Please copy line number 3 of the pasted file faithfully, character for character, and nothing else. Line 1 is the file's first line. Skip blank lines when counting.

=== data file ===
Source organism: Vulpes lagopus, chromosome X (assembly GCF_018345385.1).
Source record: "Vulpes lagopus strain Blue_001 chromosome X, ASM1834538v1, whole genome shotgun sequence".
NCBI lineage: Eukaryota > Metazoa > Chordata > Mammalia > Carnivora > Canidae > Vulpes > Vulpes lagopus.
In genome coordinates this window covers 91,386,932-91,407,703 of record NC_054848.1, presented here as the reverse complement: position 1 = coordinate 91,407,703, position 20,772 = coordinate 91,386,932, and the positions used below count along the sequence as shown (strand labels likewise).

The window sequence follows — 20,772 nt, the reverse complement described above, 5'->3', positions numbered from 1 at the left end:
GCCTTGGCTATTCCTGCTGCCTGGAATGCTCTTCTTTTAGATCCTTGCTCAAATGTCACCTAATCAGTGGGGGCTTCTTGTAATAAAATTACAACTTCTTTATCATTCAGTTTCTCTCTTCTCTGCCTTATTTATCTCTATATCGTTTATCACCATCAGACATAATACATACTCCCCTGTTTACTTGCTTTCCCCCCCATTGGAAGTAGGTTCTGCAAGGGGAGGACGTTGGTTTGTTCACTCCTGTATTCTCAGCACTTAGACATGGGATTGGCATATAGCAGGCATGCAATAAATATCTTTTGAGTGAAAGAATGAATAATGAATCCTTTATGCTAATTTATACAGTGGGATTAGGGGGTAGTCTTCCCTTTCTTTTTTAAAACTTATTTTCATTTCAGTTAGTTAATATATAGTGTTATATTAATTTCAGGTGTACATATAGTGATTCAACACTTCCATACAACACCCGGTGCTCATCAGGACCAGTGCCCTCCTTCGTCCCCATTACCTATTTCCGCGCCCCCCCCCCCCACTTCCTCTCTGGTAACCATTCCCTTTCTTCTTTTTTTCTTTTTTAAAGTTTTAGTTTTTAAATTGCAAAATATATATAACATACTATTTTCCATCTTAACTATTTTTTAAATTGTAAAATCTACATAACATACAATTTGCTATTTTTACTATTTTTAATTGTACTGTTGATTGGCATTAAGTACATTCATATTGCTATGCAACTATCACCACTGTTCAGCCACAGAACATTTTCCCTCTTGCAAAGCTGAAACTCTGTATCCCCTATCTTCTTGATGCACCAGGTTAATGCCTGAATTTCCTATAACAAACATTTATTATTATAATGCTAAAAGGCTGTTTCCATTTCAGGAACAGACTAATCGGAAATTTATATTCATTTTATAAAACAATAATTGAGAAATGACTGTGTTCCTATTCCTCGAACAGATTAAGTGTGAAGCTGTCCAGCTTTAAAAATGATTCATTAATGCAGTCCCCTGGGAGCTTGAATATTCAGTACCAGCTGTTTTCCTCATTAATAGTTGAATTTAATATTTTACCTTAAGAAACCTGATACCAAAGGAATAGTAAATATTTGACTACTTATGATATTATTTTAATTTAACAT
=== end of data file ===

NCBI lineage: Eukaryota > Metazoa > Chordata > Mammalia > Carnivora > Canidae > Vulpes > Vulpes lagopus.